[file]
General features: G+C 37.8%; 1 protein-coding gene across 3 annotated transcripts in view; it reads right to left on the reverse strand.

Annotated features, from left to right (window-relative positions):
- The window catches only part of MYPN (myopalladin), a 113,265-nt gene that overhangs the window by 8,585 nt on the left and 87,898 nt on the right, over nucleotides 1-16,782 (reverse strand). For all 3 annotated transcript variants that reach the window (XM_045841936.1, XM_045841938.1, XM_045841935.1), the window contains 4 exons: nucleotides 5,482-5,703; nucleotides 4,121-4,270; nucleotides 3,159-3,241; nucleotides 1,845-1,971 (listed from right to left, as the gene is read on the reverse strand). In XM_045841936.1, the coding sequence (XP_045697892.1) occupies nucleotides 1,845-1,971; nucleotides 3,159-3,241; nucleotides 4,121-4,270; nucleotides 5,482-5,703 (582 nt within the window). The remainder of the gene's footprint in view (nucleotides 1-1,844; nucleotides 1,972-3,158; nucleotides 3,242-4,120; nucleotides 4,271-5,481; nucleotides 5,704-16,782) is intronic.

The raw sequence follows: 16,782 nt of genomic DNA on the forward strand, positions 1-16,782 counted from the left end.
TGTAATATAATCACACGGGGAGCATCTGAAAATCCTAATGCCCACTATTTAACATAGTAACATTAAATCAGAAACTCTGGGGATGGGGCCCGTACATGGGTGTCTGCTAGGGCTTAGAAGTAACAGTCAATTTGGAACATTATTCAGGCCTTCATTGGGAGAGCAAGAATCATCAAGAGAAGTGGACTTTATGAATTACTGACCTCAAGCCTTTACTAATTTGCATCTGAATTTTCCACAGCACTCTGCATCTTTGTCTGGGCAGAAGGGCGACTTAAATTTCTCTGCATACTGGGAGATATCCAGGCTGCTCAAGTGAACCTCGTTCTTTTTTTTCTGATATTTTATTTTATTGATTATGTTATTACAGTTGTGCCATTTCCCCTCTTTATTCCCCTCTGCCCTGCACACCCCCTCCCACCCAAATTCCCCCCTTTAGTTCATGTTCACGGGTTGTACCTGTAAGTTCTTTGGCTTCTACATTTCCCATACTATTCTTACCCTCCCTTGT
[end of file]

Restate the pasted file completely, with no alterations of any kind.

General features: G+C 37.8%; 1 protein-coding gene across 3 annotated transcripts in view; it reads right to left on the reverse strand.

Annotated features, from left to right (window-relative positions):
- The window catches only part of MYPN (myopalladin), a 113,265-nt gene that overhangs the window by 8,585 nt on the left and 87,898 nt on the right, over nucleotides 1-16,782 (reverse strand). For all 3 annotated transcript variants that reach the window (XM_045841936.1, XM_045841938.1, XM_045841935.1), the window contains 4 exons: nucleotides 5,482-5,703; nucleotides 4,121-4,270; nucleotides 3,159-3,241; nucleotides 1,845-1,971 (listed from right to left, as the gene is read on the reverse strand). In XM_045841936.1, the coding sequence (XP_045697892.1) occupies nucleotides 1,845-1,971; nucleotides 3,159-3,241; nucleotides 4,121-4,270; nucleotides 5,482-5,703 (582 nt within the window). The remainder of the gene's footprint in view (nucleotides 1-1,844; nucleotides 1,972-3,158; nucleotides 3,242-4,120; nucleotides 4,271-5,481; nucleotides 5,704-16,782) is intronic.

The raw sequence follows: 16,782 nt of genomic DNA on the forward strand, positions 1-16,782 counted from the left end.
TGTAATATAATCACACGGGGAGCATCTGAAAATCCTAATGCCCACTATTTAACATAGTAACATTAAATCAGAAACTCTGGGGATGGGGCCCGTACATGGGTGTCTGCTAGGGCTTAGAAGTAACAGTCAATTTGGAACATTATTCAGGCCTTCATTGGGAGAGCAAGAATCATCAAGAGAAGTGGACTTTATGAATTACTGACCTCAAGCCTTTACTAATTTGCATCTGAATTTTCCACAGCACTCTGCATCTTTGTCTGGGCAGAAGGGCGACTTAAATTTCTCTGCATACTGGGAGATATCCAGGCTGCTCAAGTGAACCTCGTTCTTTTTTTTCTGATATTTTATTTTATTGATTATGTTATTACAGTTGTGCCATTTCCCCTCTTTATTCCCCTCTGCCCTGCACACCCCCTCCCACCCAAATTCCCCCCTTTAGTTCATGTTCACGGGTTGTACCTGTAAGTTCTTTGGCTTCTACATTTCCCATACTATTCTTACCCTCCCTTGT